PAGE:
Long Years of Patience
Djobdi, 37, described this as the day that she had “harvested the fruits of long years of patience and resistance. My male classmates were ordained in 2005. I had to wait a bit longer to see this historic day arrive. We had people in the congregations who discouraged us but also those who were encouraging.”
The mother of three studied theology and education locally, and went on to teach religion and ethics in EELC schools, later becoming the first headmistress of a special school for the hearing impaired. Married to a theology student, currently she is pursuing further theological studies at the Protestant University of Central Africa in Yaoundé, while at the same time taking up special education courses at the school for the hearing impaired (EFESDA).
“We come with our gifts and our talents, something new to contribute. We want to contribute and not to compete. We are going to rely on Christ to conquer prejudice and not on ourselves. The Lord will be our strength,” she added.
For Dewa, 40, who waited 12 years between her theological studies and ordination, this had been a very long process. “There were five women in my graduation class. One passed away, another dropped out. The others are still waiting,” she said.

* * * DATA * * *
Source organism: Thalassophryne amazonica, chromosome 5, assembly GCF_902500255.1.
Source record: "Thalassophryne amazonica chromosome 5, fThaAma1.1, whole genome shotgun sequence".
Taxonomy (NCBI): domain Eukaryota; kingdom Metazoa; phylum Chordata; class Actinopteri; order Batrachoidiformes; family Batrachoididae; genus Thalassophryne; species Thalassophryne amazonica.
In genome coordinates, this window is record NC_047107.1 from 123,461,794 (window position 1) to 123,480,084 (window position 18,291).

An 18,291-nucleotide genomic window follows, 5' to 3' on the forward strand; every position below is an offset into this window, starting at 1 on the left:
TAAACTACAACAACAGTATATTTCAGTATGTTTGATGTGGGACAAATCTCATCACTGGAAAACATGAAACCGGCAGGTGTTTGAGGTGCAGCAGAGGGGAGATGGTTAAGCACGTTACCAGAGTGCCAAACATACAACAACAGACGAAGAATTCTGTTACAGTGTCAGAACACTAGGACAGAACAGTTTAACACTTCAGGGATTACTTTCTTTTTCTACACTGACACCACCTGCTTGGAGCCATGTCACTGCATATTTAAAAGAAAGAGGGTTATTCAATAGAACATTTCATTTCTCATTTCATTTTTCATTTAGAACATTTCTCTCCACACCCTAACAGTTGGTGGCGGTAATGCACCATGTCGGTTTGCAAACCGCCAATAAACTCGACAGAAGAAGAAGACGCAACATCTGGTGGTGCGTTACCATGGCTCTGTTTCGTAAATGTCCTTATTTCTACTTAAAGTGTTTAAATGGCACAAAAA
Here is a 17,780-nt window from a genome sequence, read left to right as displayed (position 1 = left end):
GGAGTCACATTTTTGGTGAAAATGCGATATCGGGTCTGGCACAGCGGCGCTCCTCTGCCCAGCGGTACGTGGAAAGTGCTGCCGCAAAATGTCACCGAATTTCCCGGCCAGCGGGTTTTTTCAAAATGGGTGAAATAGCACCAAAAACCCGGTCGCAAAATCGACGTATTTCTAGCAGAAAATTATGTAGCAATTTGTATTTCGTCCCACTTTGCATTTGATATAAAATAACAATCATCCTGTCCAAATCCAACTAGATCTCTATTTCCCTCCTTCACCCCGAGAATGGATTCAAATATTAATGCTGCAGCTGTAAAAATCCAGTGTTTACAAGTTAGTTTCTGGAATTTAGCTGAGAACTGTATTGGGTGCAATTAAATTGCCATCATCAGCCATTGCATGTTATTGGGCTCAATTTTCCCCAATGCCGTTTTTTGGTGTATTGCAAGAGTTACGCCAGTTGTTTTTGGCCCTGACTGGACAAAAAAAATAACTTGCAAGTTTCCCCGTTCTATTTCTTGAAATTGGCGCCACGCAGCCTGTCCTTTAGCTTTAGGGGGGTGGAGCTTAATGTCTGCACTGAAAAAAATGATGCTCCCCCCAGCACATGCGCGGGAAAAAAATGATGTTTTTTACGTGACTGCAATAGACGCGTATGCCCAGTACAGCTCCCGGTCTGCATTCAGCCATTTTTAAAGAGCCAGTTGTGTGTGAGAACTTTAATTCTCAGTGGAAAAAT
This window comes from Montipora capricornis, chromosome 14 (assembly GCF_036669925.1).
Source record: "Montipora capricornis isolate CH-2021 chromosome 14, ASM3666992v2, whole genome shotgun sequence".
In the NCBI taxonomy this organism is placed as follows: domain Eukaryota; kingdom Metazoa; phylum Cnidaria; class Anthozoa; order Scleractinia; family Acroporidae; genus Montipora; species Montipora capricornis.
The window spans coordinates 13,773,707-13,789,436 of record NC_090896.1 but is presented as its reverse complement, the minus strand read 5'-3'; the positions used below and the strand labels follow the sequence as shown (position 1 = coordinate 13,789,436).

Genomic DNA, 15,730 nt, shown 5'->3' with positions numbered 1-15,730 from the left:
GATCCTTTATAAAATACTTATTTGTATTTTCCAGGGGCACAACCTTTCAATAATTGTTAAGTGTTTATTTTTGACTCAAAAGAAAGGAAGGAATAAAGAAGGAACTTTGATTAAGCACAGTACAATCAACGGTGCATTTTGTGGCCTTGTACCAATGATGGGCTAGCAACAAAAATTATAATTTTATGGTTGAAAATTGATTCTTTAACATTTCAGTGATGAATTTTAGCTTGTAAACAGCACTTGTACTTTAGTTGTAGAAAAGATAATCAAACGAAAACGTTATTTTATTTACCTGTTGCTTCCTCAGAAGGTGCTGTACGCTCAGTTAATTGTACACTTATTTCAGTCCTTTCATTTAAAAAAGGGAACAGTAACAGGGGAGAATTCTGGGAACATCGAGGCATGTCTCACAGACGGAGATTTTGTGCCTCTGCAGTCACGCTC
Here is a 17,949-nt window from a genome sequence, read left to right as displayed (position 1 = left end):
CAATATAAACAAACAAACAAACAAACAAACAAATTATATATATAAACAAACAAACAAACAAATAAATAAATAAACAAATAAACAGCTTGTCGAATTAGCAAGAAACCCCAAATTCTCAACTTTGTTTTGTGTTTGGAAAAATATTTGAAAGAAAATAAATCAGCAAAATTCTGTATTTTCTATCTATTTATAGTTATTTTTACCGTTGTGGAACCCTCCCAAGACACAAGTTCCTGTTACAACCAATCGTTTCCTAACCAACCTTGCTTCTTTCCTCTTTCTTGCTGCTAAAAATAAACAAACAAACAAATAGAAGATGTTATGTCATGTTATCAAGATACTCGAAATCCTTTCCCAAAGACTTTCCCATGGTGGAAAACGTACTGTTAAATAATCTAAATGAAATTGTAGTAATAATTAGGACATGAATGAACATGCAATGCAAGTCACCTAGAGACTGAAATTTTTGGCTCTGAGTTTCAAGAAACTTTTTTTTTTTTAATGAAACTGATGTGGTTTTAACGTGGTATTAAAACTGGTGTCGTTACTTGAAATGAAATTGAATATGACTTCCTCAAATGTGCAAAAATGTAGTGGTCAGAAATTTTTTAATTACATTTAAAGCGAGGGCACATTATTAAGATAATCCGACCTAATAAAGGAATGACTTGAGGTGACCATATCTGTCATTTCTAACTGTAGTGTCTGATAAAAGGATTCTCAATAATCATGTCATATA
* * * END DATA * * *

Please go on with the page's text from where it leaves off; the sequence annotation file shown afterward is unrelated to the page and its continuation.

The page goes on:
“I am the only one elected to this office. I thank the women from all over the world who have accompanied us during these times of waiting. They helped to lighten the burden for us,” added the mother of three.
Integration into Parishes
For EELC National Bishop Dr Thomas Nyiwé, the question of women’s ordination was complex in Cameroon. Some argued that the country was too influenced by Muslim practices and that ordaining women would hurt interfaith relations. Others said it would affect relations with other churches that don’t ordain women, while some said it was not suitable to African culture.
But, he explained, the church had set two theological goals in 2000: the episcopacy and the ordination of women to the pastoral ministry. Episcopacy was accepted in 2007, and today the EELC has ten regions (dioceses) each headed by a regional bishop.